Michelle Alexander’s The New Jim Crow: Mass Incarceration in the Age of Colorblindness is a text I’ve come across many times over the years. In fact, I don’t know if there is a single time I have walked into a major bookstore and have not seen the book displayed in prominence on an end cap or center aisle table. I’ve encountered all the arguments made within the text over the years in articles, during debates, and in university classrooms as an undergraduate. Perhaps the significance of Alexander’s work is best assessed in the foreword by Cornel West: “The New Jim Crow is the secular bible for a new social movement in the early twenty-first-century America.” Although the data and arguments found within have been seen both before and after Alexander’s work, this is perhaps the most definitive and comprehensive work on the topic of Black crime and mass incarceration in America, as seen from the left.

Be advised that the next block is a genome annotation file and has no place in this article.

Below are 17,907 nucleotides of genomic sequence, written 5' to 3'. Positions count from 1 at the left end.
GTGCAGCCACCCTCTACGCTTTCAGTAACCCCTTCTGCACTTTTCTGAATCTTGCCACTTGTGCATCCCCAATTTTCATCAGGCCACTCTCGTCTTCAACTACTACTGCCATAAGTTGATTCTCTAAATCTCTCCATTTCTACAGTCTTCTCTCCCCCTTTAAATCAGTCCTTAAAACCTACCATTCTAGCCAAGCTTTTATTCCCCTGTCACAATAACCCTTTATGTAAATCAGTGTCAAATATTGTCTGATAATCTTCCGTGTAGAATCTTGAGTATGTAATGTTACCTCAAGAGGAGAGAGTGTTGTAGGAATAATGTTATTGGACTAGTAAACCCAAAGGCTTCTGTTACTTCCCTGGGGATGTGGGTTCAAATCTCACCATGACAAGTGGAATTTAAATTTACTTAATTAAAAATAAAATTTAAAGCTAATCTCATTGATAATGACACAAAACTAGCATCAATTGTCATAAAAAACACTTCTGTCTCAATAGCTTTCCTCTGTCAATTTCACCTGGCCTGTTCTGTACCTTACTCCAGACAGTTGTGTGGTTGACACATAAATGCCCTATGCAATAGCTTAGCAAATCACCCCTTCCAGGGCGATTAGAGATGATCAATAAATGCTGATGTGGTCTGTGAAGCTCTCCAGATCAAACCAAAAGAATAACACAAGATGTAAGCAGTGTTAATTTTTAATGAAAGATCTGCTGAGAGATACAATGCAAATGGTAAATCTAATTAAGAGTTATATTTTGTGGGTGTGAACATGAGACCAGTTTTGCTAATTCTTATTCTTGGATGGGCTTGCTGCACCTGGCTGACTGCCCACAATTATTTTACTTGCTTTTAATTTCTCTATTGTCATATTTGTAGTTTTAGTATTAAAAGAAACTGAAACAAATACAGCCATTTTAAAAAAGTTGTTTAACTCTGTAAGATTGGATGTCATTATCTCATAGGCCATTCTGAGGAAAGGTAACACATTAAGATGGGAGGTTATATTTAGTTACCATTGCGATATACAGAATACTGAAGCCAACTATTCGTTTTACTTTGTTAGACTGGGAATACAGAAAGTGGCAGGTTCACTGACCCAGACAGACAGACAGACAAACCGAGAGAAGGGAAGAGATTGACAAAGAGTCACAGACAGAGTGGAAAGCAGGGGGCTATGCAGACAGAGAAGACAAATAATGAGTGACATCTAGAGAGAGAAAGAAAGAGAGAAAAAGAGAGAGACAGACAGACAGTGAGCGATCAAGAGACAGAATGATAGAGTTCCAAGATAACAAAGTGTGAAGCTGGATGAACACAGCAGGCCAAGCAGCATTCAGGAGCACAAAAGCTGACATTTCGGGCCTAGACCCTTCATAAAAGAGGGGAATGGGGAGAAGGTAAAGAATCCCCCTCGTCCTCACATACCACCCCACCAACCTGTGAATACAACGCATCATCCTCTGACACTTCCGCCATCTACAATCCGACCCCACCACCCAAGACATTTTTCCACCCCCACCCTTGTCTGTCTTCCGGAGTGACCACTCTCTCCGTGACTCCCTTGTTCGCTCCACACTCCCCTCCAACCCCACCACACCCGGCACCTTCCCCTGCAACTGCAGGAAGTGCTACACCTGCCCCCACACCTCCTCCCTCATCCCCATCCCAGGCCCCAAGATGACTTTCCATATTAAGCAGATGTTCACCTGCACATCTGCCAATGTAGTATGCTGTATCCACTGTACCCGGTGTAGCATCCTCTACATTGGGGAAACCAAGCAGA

The overarching premise is that mass incarceration, Jim Crow laws, and slavery have been the three primary measures adopted as public policy in the U.S. as a means to control the Black population. Several of Alexander’s contentions jumped off the page at me from the very beginning of the introduction, where she states that an essential goal of the Founding Fathers was to ensure citizenship to Blacks would be denied. In a way, I was thoroughly impressed, aghast even. I hear noxious phrases like “we are a nation of immigrants,” “America is for everybody,” and “this is a homeland for all,” almost daily, be it on social media, from politicians, the press, or in the media. And to see an author who has declared her goal is an “egalitarian democracy,” to be so honest, so frank, and so correct, is in many ways to be welcomed. Alexander displays from page one that she has a grasp of historical racialism as it pertains to the foundation of the U.S. and the Founders’ intentions. She finds this to be an unacceptable position, of course, but her admission that the U.S. was founded as a White nation is exceedingly rare nonetheless. Read more